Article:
Institute of Medicine issues report card on DoD’s Comprehensive Clinical Evaluation Program


WASHINGTON, DC - May 8, 1997 (GulfLINK) - The Institute of Medicine (IOM) recently issued their report on the Department of Defense’s (DoD) Comprehensive Clinical Evaluation Program (CCEP) and its efforts to address the clinical needs of Gulf War veterans.

As part of an overall system of procedural monitoring, the DoD asked the Institute of Medicine in 1994 to evaluate the adequacy of this CCEP. This is the second time that the CCEP has been examined. The second examination resulted in this report of April 1997, which will be followed by a final report anticipated sometime in October 1997. After this study and monitoring results, the IOM’s report from its most recent examination concludes that the CCEP has resulted in a comprehensive effort to deal with the thousands of active duty Gulf War veterans and their clinical needs.

The IOM committee concluded, "The CCEP provides an appropriate screening approach to the diagnosis of a wide spectrum of neurological diseases and conditions." Further, the IOM committee said, "Given the possibility of low-level nerve agent exposure, that certain refinements in the CCEP will enhance its overall value." Although it said these refinements need not be applied retrospectively, the committee hopes implementation will be rapid so that as many new enrollees as possible will benefit from the improved system.

Some of the refinements recommended include improving documentation of the screening used during Phase I for post traumatic stress disorder-affected and depressed patients; improved documentation of neurological screen during both Phases I and II of the CCEP; and ensuring that Phase I primary physicians have easy access to referral neurologists and psychiatrists.

Further, the IOM recommended that more complete histories be taken, to include personal and family histories; that the CCEP should standardize its forms and its reporting procedures throughout its sites, in addition to standardizing a predeployment physical examination for all Services; that physicians should provide written evidence to each patient that all organ systems were evaluated; and finally that DoD should offer group education and counseling to soldiers and their families concerned about toxic agent exposure.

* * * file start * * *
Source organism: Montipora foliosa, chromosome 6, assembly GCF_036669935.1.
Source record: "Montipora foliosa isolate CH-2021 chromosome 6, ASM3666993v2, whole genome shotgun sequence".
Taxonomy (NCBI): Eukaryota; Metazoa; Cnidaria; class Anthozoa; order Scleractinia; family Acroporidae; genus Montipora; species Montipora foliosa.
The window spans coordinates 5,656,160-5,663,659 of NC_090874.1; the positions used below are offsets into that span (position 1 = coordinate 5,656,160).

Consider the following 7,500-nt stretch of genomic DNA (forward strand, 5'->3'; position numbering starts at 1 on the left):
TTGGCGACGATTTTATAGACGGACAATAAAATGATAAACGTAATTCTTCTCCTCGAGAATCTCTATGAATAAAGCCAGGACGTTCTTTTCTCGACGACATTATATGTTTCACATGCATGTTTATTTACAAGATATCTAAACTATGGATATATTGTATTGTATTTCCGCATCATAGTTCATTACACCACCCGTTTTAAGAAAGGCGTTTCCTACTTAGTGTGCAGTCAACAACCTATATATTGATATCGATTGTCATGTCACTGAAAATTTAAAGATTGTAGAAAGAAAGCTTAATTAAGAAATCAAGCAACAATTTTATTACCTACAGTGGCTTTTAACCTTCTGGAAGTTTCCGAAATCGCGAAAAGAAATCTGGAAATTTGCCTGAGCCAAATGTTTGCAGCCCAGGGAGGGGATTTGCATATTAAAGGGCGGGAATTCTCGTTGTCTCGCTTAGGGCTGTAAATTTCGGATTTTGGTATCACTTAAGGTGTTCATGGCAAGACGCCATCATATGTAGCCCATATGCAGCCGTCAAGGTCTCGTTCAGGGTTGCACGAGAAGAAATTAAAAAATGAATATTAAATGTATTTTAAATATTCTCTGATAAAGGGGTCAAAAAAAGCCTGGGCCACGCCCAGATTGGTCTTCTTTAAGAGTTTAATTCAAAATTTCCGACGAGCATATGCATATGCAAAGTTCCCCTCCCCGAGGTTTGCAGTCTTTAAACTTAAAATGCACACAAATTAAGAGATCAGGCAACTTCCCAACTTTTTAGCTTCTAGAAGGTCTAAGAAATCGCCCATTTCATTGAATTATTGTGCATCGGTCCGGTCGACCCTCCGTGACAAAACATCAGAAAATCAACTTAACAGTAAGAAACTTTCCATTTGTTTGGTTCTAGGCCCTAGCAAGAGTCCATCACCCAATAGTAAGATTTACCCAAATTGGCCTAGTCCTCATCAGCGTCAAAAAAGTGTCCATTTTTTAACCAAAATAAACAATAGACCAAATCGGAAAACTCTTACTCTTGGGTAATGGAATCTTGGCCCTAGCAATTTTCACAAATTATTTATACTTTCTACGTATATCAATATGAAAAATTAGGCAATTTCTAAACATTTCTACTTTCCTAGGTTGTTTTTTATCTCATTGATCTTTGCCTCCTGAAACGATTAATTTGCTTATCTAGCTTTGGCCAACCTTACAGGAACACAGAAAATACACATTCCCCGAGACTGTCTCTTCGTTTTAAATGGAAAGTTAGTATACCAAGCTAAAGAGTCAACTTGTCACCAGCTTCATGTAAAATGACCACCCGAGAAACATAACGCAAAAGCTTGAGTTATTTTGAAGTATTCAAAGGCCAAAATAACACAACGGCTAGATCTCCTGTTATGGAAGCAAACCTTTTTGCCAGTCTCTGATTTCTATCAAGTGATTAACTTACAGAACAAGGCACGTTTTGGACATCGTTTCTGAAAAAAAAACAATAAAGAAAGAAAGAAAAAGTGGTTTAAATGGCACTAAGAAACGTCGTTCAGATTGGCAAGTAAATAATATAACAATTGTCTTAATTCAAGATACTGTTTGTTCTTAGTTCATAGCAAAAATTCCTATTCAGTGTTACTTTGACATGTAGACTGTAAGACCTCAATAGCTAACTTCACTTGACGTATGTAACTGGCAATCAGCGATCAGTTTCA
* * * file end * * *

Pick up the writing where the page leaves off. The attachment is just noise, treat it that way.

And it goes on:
Additionally, the CCEP has been labeled by the IOM as a program whose results could and should be used to educate both Persian Gulf veterans and the physicians who care for them.

The IOM also cautioned that the CCEP cannot serve as a research tool or replace a proper program for investigating the long-term health effects of low-level exposure to nerve agents. Very little research has been done to date in this arena.

In a letter to Kenneth I. Shine, MD, president of the Institute of Medicine, Acting Assistant Secretary of Defense for Health Affairs Edward D. Martin, MD, praised the efforts of the IOM committee for its extensive review of the CCEP. Dr. Martin said this report was "especially important to our Gulf War veterans and should help to reassure those veterans who participated in the CCEP evaluation in the past."

Dr. Martin also praised the IOM report for its "thoughtful comments and constructive guidance," which "provided excellent ideas, which will greatly enhance our continuous refinement of military medical surveillance and assist us in further refining the CCEP and formulating appropriate research questions for serious consideration." As part of this response, Dr. Martin said he would incorporate all of the IOM’s recommendations into the CCEP.

The CCEP was developed in June 1994 to provide a systematic clinical evaluation program for the diagnosis and treatment of active duty military personnel. Since that time, the CCEP has examined over 24,400 veterans. There are also 4180 veterans are still involved in some phase of this process.

In 1970 the National Academy of Sciences chartered the Institute of Medicine to enlist distinguished members of appropriate professions in the examination of policy matters pertaining to the health of the public. As such, the IOM acts under its own initiative in identifying issues of medical care, research, and education, plus the Academy’s own 1863 congressional charter responsibility.

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